– horatio
    Oct 30, 2013 at 14:29
  • Thank you for your answer, but I am still unsure of how to proceed. I would like to send the file in PDF, so how do I make sure the fonts are embedded and also vector? I've noticed that if I rasterize the image and then save to PDF, the fonts does not look good at high magnification, but if I just save to PDF they they look awesome even at 6400x zoom. My main concern is color consistency - I want the final printer card to have colors that are as close to what I see on screen as possible. Nov 1, 2013 at 1:45
  • @user2247336 what resolution is the rasterized image? Keep in mind ANY rasterized image will look bad if you zoom in far enough. As for embedding the fonts, that should be an option in the PDF export process. Look for it there.
    – DA01
    Nov 1, 2013 at 3:15
  • Image is 300dpi, so even if I rasterize the fonts they will still look good on the card, but I want to embed them just in case. What about the color reproduction? Nov 1, 2013 at 12:15

PDF/X-1a is the safe choice for print in almost all cases. Fonts are embedded (if they permit embedding, which any professional-grade font does), so there is no concern about possible substitutions with the reflow and kerning issues they entail. The reason PDF/X is so useful is that it is an open standard supported by all modern prepress workflows and RIPs. Both you and the printer are dealing with a known quantity, which avoids surprises. (Surprises are wonderful when you're designing. When the ink hits the paper on an expensive production run, not so much. That's why we still do press checks on color-critical work.)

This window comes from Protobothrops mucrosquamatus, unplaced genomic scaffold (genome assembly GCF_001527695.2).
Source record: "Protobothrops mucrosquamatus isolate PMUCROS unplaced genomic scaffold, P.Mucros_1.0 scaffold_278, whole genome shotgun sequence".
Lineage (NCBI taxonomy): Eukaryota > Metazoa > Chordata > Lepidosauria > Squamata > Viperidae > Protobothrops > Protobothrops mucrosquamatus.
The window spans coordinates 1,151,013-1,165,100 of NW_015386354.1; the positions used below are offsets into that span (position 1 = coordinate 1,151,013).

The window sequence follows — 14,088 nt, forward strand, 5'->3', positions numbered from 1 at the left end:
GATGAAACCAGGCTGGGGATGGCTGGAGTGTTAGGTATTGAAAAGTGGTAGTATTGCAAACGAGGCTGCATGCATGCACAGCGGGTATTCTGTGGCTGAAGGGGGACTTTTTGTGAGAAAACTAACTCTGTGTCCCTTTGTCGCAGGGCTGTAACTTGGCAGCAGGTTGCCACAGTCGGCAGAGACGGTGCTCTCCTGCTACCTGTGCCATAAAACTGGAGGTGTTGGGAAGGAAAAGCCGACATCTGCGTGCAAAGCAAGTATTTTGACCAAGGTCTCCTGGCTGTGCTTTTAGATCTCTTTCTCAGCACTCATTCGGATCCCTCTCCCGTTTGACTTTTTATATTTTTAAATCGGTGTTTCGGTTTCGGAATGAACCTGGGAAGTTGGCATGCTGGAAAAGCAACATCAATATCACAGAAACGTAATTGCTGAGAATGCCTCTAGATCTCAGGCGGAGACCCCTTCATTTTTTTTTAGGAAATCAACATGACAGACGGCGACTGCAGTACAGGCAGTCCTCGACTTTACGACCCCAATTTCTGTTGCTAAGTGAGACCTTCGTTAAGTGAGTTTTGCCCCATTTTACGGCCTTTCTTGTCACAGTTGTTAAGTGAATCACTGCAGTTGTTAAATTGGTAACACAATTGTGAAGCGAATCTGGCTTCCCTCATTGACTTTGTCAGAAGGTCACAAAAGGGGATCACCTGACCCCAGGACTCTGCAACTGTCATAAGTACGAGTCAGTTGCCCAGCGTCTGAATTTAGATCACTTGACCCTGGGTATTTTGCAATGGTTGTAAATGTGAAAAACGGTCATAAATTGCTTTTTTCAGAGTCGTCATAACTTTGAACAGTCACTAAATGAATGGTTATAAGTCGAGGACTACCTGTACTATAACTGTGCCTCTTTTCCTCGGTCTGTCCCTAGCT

If the printer has a .joboptions file available, as many do, you should install it and use that in the PDF export dialog. This is especially important when sending to magazine or billboard publishers, but it's just a good idea in general. In OS X, .joboptions files go in Library > Application Support > Adobe > Adobe PDF > Settings. In Windows 7+, they go in [system drive]:\ProgramData\Adobe\Adobe PDF\Extras.

Convert to the target color profile in Photoshop. You should not see a significant color change on screen unless you're converting from an RGB color model to CMYK (and not always then). This is for convenience. Converting inside the PDF export dialog uses exactly the same engine to do the conversion, but the interface is more complex (and it's easy to forget, in the rush of a deadline, to make the change).

  • Thank you for your answer. The business card came in U.S Web Coated (SWOP) v2 CMYK profile and that's what I've been working in. The printer tells me they use FOGRA39, but I asked them if I embed U.S Web Coated (SWOP) v2 CMYK profile they can use it. But I'm not sure I can embed CMYK profile in a PDF file. Can you? Also when I convert from U.S Web Coated (SWOP) v2 CMYK profile to FOGRA39 I get a slight color change in each corner - blue becomes a little purple, which is something I want to avoid. Can I skype you maybe to send you the file to give me advice. Thank you in advance. Nov 4, 2013 at 2:42

Your Answer

By clicking “Post Your Answer”, you agree to our terms of service and acknowledge you have read our privacy policy.

Not the answer you're looking for? Browse other questions tagged or ask your own question.